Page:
Our review of the Boston Viridis, one of the first Calxeda ECX-1000 based servers, was a pretty weird one. Instead of trying out different server workloads, we deliberately went for one of the few scenarios where the server might make sense: hosting light webservers. There were a few others like Content Delivery Network server or storage server, but those were about it. The quad ARM Cortex A9 inside the ECX-1000 was faster than the contemporary Atom SoCs, but missed the RAM capacity and raw performance of low power Xeons to be an alternative in most server workloads. The measured (!) 8 Watt per server node was however simply spectacular and the network fabric was one of the best in the industry. Calxeda was on the right track - they only needed more RAM and single thread performance in a server node. 

Calxeda has announced its second generation server SoC yesterday, the EnergyCore ECX-2000. Based upon the more powerful ARM Cortex A15, this new SoC should be able to deliver up to twice as much performance at 1.8 GHz than the ECX-1000 at 1.4 GHz and offer four times more RAM (16 GB per node). Although we will not believe the performance claims until we have tested them ourselves, it is not impossible to speculate. Anand compared the Google Nexus 10 with the Samsung Galaxy Tab 3 8.0: the former has a Samsung Exynos 4 based upon a dual Cortex A15 at 1.7 GHz inside, the latter a very similar Samsung design, the 4212 based upong a dual Cortex A9 at 1.5 GHz.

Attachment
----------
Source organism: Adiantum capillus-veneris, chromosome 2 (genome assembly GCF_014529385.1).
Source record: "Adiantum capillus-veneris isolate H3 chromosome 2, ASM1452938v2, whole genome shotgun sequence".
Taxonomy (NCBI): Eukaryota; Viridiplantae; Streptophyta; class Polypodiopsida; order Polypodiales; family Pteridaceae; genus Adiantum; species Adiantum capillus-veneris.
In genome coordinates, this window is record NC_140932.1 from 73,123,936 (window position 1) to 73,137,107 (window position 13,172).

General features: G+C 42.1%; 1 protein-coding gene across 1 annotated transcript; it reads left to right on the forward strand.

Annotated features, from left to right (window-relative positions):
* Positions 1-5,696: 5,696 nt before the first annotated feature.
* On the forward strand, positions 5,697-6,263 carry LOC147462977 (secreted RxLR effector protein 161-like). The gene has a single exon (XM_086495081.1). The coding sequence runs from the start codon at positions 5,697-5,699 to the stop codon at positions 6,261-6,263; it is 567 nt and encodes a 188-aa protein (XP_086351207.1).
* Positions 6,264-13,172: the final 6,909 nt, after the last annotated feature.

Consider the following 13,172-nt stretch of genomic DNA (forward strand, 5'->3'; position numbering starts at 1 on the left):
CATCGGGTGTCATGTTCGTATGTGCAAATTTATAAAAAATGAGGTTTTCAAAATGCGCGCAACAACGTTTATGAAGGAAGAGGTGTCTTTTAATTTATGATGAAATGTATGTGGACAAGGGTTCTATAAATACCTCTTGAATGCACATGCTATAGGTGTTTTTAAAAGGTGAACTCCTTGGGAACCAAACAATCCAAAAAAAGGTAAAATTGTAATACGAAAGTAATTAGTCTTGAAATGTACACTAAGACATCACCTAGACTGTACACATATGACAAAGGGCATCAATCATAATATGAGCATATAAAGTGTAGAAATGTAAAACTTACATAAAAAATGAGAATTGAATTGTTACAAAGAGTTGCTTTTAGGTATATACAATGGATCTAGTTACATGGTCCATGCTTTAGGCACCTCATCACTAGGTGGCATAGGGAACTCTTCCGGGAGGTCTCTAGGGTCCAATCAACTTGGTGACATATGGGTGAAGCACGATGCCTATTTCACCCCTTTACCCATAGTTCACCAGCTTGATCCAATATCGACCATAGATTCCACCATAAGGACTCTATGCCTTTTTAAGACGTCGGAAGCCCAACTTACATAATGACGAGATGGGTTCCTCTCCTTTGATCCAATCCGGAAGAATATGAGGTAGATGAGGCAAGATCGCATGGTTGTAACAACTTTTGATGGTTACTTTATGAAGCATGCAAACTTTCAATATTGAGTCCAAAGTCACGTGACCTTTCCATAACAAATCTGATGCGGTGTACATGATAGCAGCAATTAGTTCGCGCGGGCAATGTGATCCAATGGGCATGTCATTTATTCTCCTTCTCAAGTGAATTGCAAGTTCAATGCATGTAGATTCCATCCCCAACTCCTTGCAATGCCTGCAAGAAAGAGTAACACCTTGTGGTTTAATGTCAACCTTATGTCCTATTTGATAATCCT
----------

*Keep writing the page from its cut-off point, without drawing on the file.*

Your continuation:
Benchmark A15 vs A9
Sun Spider 1.0 140%
Mozilla Kraken 176%
Octane v1 168%

It is impossible to estimate the performance of server SoCs by looking at browser benchmarks on tablet SoCs, but it gives us rough idea of how much extra crunching power the A15 delivers. At 7-zip.com we can compare an A15 at 1.7 GHz (Samsung Exynos 5250) with an A9 at 1.4 GHz (Samsung Exynos 4412):

Benchmark A9 A15 A15 vs A9
LZMA compression 1200 2270 189%
LZMA decompression 2400 3560 148%

As we posted before, the LZMA compression does have some similarities with typical server workloads. A Xeon "Sandy Bridge EP" 1.8 GHz scored 2793 with one thread, an EnergyCore ECX-1000 at 1.4 GHz scored 833 according to our own benchmarking. So we can estimate that a ECX-2000 would probably score around 1600, or similar to a modern Xeon at 1 GHz. Not earth shattering, but when you start looking at power consumption these numbers start to make sense.